Tuesday, 8 December 2009
A Whitehouse Whirlwind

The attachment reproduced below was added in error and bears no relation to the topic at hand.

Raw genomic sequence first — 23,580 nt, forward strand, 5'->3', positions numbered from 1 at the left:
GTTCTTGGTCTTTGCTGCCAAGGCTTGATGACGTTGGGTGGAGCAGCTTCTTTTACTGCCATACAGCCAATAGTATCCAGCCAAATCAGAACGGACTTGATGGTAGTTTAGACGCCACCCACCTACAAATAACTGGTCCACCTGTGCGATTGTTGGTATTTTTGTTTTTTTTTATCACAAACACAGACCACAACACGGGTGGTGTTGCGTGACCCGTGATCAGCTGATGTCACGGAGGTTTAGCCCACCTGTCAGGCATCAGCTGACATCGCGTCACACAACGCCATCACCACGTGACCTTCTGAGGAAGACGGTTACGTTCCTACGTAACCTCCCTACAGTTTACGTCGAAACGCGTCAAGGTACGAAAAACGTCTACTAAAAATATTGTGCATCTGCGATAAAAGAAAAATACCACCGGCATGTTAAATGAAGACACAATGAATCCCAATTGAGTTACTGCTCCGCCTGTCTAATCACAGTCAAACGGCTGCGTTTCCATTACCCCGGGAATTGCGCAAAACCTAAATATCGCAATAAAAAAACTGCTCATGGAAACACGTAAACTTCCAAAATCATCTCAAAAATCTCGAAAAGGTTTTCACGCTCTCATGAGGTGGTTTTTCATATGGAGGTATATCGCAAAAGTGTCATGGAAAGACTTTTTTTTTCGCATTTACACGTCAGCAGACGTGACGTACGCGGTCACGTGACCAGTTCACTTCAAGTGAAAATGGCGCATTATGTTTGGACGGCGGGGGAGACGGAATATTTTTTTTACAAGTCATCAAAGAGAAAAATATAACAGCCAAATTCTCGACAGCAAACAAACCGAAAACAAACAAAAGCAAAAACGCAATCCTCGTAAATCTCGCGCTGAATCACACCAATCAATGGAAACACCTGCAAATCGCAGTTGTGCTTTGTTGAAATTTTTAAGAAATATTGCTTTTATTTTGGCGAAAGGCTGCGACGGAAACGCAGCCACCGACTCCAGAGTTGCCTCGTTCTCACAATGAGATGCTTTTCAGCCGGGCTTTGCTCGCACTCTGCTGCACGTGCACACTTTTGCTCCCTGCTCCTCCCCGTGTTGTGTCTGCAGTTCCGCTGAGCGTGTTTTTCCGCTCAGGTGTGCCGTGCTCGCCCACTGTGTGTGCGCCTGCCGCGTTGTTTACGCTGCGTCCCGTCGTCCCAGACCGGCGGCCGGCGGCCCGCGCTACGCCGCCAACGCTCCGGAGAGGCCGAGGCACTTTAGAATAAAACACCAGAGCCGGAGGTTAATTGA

I can't say I know how to begin processing the whirlwind that has been the past few days. Our trip to DC for the grand weekend was quite simply breathtaking. I mean that literally. Its not every day one drops ones clutch BANG on the marble floor of the Whitehouse not only to feel the surge of panic from fellow revellers (it sounded remarkably like a shot gun) but also to have a small man rush over to help me with its spewed contents taking but a second to clock his bright blue eyes squatted down level with mine and realise it was none other than Barishnikov. I managed a gaspy "Thank you Sir". I was Carrie for one fleeting hapless hopeless romantic moment. Its not every day that I have sat 7 chairs away from Scorsese or two chairs away from the President in all his eloquent statesmanship, or swapped seats with De Niro's daughter so she could sit next to her fella at the show. I am getting ahead of myself. Perhaps I should start at the beginning of the adventure. The organisers of the show who had been sending daily emails of constantly changing schedules to Cory over the week before we left had decided to have us sleep at an airport hotel the night before. I left our apartment having tucked in our tyke and hugged my ma tarah. Clocking my reflection outside the lift I decided I looked a little too much like a lady of the night for my liking. A lady posing as a hairdresser had attacked my hair at Macy's a few hours earlier and emptied a 25 gallon can of hairspray onto my head so that I left looking like a spoof of Jackie O. Match this with a carry on and a fox coat and I looked like I had just left a client upstairs with an array of costumes in tow. We were taken after Cory's performance, in a 4x4 darkened window number to the Hilton Garden Hotel, looking very much closed for the night but for the solitary silhouette of a hunched bar man clearing up for the night. We checked in but the actor types were still up and at' em and wanting pizza before bed. Our now friendly bar man from Bromley, Kent looked after us and Roger Bart, his girlfriend, Cory and I chinwagged till around 1ish, during which time Mr Bart had briefed me on the star studded day ahead of us, including a scheduled appearance from Sting. You must understand that for some time now, Sting has ranked as definate number two husband material after Cory. Cory has negotiated a similar position for Penelope Cruz after he argued that Audrey Hepburn was not an equal being of the spirit world as she is. I argued that the first was probably just as likely to become his wife but that did not make any of us the happier so I relinquished my stance. To me, then you see, such news caused the first of many border line hyper ventilating moments. I caught my breath and we went to sleep for about 3 hours before another darkened glass lorry number whisked us off to the airport. By 10am we had entered the world of wonderland aka the wings of the Kennedy centre during rehearsal for the evening honours show. Cory and I followed our escort (the night is manned by a host of loyal volunteers) up a warren of stairs with an army of men and women scurrying around be-headphoned and mic'd moving with terryfying PURPOSE. In the rehearsal room where we ended up I was hugged by Susan Stroman before the three fellas began their rehearsal - an abridged version of their song in the show with comedy cameo by Shuler Hensley as the monster at the end. It lasted all of half an hour. Afterwards we popped down to the green room. A black curtained off area lit with table lamps and fairy lights huddled towards the back of the wings. A table was strewn with fresh fruits and mini pastries and two silver urns of "proudly" brewed Starbucks coffee. I was introduced to Harry (connick junior - hyper ventilation number two) and quickly recognised the voice coming through the TV screens (it was a camera rehearsal you see) as being that of Meryl Streep. I catch her in her civvies practicing her piece of homage to De Niro during her rehearsal and am as spellbound as when she is doing her thing in character. Our escort and I move out towards the wings and in the shadows I catch a familiar silhouette. The woman is talking earnestly to a man with his back to me and as our escort signals me towards him I realise it is Sharon Stone talking to Herby Hancock. We pass on through a small meeting room (hang on, that's Ben Stiller sat there!!!!!) and out into the auditorium where we catch the end of Mr Hancock's rehearsal. It's like having a private concert. The enormous auditorium is filled with about 150 people (later that night it was more like 2000) but the musicians are playing full out on account of the cameras getting some of their solos onto tape to save time during the actual show. The music was electrifying. Harvey Keitel walks past me with a polite nod of the head and then Cory's mob began their routine. Martin Short, Jack Black, Jane Krakowski and Matthew Broderick amongst the merry band. By this time the utter surreality of where we are and what is happening matched with a caffeine drop and genral sugar low is making me quiver. It is compounded by the fact that volunteers are wearing signs of various mega stars for the purposes of the camera rehearsals. For that morning De Niro looked more like a portly blond woman and Springstein was sporting a mean hairpiece. I never knew Mel Brooks looked so good in a form fitting pink sweater either. We get back to our hotel in all its grandeur, dump our bags and try and catch the tail end of a brunch we had been invited to, imagining it to be almost completely over. The host misunderstood us and we almost got sent to another cafe. I suppose we weren't dressed all super star to be honest and she mistook us for guests and not invitees. Expecting to find a few stale rolls we were left open mouthed at the gargatuan array of deliciousness that greeted us. Prawns, oysters and crab piled high on ice sculptures, eggs benedict, lamb cutlets, grilled chicken and risottos in large baine maries, salads, roasted vegetables, breads, sushi is just some of the delights that tempted us. Around the corner, laden on delicate glass shelving was a plethora of dainty cream cakes cut into 1 1/2 inch squares and all utterly irresistible. I have to say my fella and I did not give in totally to gluttony, we knew what we had to wear later. Towards the end of the brunch one Martin Lewis handed us invites to the after show party thrown in honour of Sting and Springstein, on the 8th floor of the hotel. We did that thing of recognising a homelander and his unchanged north west london accent led us quickly to find out that he had grown up round the corner from me and his school had played mine at football. "From Cricklewood to Hollywood!" he told me he had written on his website, "from Childs Hill to Beverley Hills!" Brilliant. We determined to nap after our feast and friend finding managing to squeeze in an hour or so before it all began. No-one wants to go to the Whitehouse bedraggled. Two hours later we had gone through 4 security seraches and checklists and one xray machine and were being greeted by the social secretary at the entrance hall of the Whitehouse. Guests were invited to write out a wish for the upcoming year, roll them up and place them into the corrogated card christmas tree. It was quite moving. Around us oil portraits of important men and women looked down as stars and civilians scribbled their hopes into little pieces of coloured paper. After checking my fox we went on into the christmas tree decorated ladies room where Jackie O posed in oil perfection half smiling down at all of us and then on up towards the state room where strings and grand piano serenaded the hors d'oervres chomping crowd. The first person I caught eyes with was Scorsese. I flashed him a smile. He returned with a confused but polite half nod. Soon people started to move towards the heavy wooden doors towards the end of the room. It was not long before we were all herding together en masse and the doors were opened the crowd filing into the room. You know, the one you see on the news. Gold chairs were laid out before a small raised stage area and we took our seats on the second row. An expectant half hour followed as a who's who of people came through to sit down. Just when we thought our little people watching brains could take no more the honorees were announced and in, to rapturous applause, came De Niro, David Brubeck, Springstein, Mel Brooks and Grace Bumbry. Oh and The President and Mrs Obama. He gave a beautiful introduction on the importance of the arts to the understanding of the American spirit and the success of countries being dependant on the freedom and voice it allows its artists. I found his sentiments deeply moving and some mascara was wasted. One by one he spoke of each honoree with a priceless banter between he and Mel Brooks, (it was real, I checked the auto cue, the man has timing) which ended in the president telling him, "I'm trying to say something nice about you Mel. You have got to stop upstaging me here." The laughter was hearty. And priceless. Then the crwods moved through to look at the main tree and eventually on out to the coaches that waited for us just outside the grounds ready to take us to the theatre. Cory, true to form, cut it fine and managed to loose his place in his delegated car. After a scramble he was told to bundle himself into the jump seat of another 4x4 only to find himself squashed behind Phillip Seymour Hoffman and his wife. On arrival at the theatre they were denied entry (the president was arriving so everything was cordoned off) the producer in the front seat joked, "Don't they know we have Cory English in the car!" The same man left a basket of goodies in our room for our return after the marathon that was the party. The show, after a brief strut down the civvie end of the red carpet (thats red carpet without cameras) was absolutely wonderful especially the musical tribute to Sprinstein that had the audience jumping up in their seats and boogying to the Stingmeister in all his Dickensian glory (he was sporting a fetching beard and old world styley tails and all). A supper extravaganza followed in the foyer and Cory and I danced our steak into digestion by swinging around the dance floor to the fabulous brass of a big, big band. Fighting a deep urge for sleep we made our way back to the hotel and decided to at least take a peek at the after show party we had so zestfully accepted an invitation to. The doors of Tai Pan on the 8th floor were opened to us and the first person we walk by was Mr. De Niro. Starstruck, we shimmyed to the bar where, after ordering our drinks we felt a cheery huggy hand on our backs. We turned, expecting to find one of Cory's colleagues only to find the twinkly eyes of none other than Sing himself smiling down at the two of us. A split second is all it took for me to find my breath and determine not to hurry the moment. "this is Cory! He was the hump earlier!" I announce and we introduce ourselves. We talk about London, where we live, where he lives, I tell him I had worked in his home town, he offered his condolences. As his red wine was served I also tell him how addicted I was to his poetry album just before and during labour. This tickled him. Not as much as I had been having met the man himself and managing somehow to appear delighted but still functioning. I have replayed this moment every five minutes since that night and will do until some other unearthly encounter can top it. Sad, on some level perhaps but to me it is a showreel of deep joy. The next morning as we sat sipping coffee in our fluffy pillowed amazingly comfortable Mandarin Oriental bed we tried to process what we had experienced. Having watched the life and achievements and passions of the legends that were honoured played before us you couldn't fail to question your own passions and reason for being on the planet. At once inspired and overawed by their paths. We flew back the following afternoon and are still on a Kennedy high. Not so that we couldn't find the energy to get ourselves to our Sinatra haunt with a former collegue of Cory's from one of his first ever jobs, or to catch up with a former student of his whose 4 year old son and Sam made a happy friendship this afternoon after his morning session at the commune. The house is a happy one and despite the painful sleet/hail/snow gusts that Mum, Sam and I braved on our block long walk from the train to our apartment (which by the way has made Chicago a little less appealing a place for year round living), and the overwhelming task of packing on the near horizon. The mum and dad of this household still have a party-lagged spring in their step. I just hope I won't have to wait another 33 years to get to wear me a chocolate ball gown again.